Will genetic uplift make their descendants adopted members of the cognitive elite? Maybe a few releases behind the curve, but still smart enough to contribute?

Will the elite remove themselves from the larger society, leaving everyone else to fend for themselves, at whatever standard of living the non-elite can manage with each generation of new elite abandoning them?

Or will it be genocide? A gentle genocide, mind you.

My money is on a combination of all three.

Fake said at July 15, 2015 6:19 PM:

For outsiders, what do you see as a viable plan? I feel the same way, but I don't know what to do about it besides try to make money now and become totally independent in the future.

Brett Bellmore said at July 16, 2015 3:02 AM:

I think the reprap project shows the way: They were in large part responsible for the consumer level 3d printers you see today, and their explicit goal has been to try to create a Von Neumann replicator.

As long as the masses have them, too, they won't be totally cut out of the equation.

That, and MOOCs, (Massive Online Open Courses) have a lot of promise, too.

Finally, we have to fight the government's restrictions on all sorts of enhancement tech. The elite will get it regardless, the restrictions will keep it from the rest of us, increasing the gulf.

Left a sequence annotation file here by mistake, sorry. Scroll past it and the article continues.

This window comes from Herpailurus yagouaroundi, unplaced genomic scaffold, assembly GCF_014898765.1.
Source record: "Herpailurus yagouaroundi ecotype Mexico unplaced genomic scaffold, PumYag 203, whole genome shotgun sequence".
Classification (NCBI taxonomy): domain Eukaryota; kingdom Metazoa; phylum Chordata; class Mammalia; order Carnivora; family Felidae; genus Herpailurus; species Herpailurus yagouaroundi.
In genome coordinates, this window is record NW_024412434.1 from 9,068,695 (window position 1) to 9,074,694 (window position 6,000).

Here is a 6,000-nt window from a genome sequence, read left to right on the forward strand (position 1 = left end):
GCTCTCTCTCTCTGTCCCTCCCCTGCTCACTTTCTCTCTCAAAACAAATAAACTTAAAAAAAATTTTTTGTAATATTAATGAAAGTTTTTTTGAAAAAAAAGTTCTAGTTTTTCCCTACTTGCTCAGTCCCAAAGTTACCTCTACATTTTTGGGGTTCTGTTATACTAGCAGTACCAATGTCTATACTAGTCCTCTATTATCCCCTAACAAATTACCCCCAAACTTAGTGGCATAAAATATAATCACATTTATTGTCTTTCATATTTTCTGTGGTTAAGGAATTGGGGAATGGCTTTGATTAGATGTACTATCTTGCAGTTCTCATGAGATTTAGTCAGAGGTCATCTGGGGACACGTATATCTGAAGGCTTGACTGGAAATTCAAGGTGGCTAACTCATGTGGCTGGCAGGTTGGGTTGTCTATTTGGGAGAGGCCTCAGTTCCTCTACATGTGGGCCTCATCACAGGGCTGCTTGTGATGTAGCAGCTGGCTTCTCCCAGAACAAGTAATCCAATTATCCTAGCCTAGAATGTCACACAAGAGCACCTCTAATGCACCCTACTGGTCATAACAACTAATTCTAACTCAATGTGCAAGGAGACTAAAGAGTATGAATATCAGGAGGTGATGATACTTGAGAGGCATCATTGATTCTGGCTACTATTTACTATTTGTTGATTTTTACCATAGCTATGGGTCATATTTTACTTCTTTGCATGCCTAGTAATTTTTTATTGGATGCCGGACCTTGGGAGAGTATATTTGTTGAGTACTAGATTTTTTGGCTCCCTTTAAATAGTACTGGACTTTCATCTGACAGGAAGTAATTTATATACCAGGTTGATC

But there's no mistaking the dystopian implications of the capabilities of automation marching across the bell curve. People could see that one coming over 60 years ago. (Read "The Marching Morons" by Kornbluth.)

One thing, though: The negative effects of this are being exacerbated by government policy. The government LIKES concentrations of wealth and power. A lot of government policies push the economy in that direction.

Randall Parker said at July 18, 2015 7:22 PM:

I think the response to automation and mass unemployment will play out in many ways:

Most robots will not work for the poor unemployed masses. Capitalists with lights-out factories will move many of these factories to countries with small populations. Why pay taxes to a government that has a large population to support when you can pay taxes to a government that has a small population to support? The latter will be cheaper.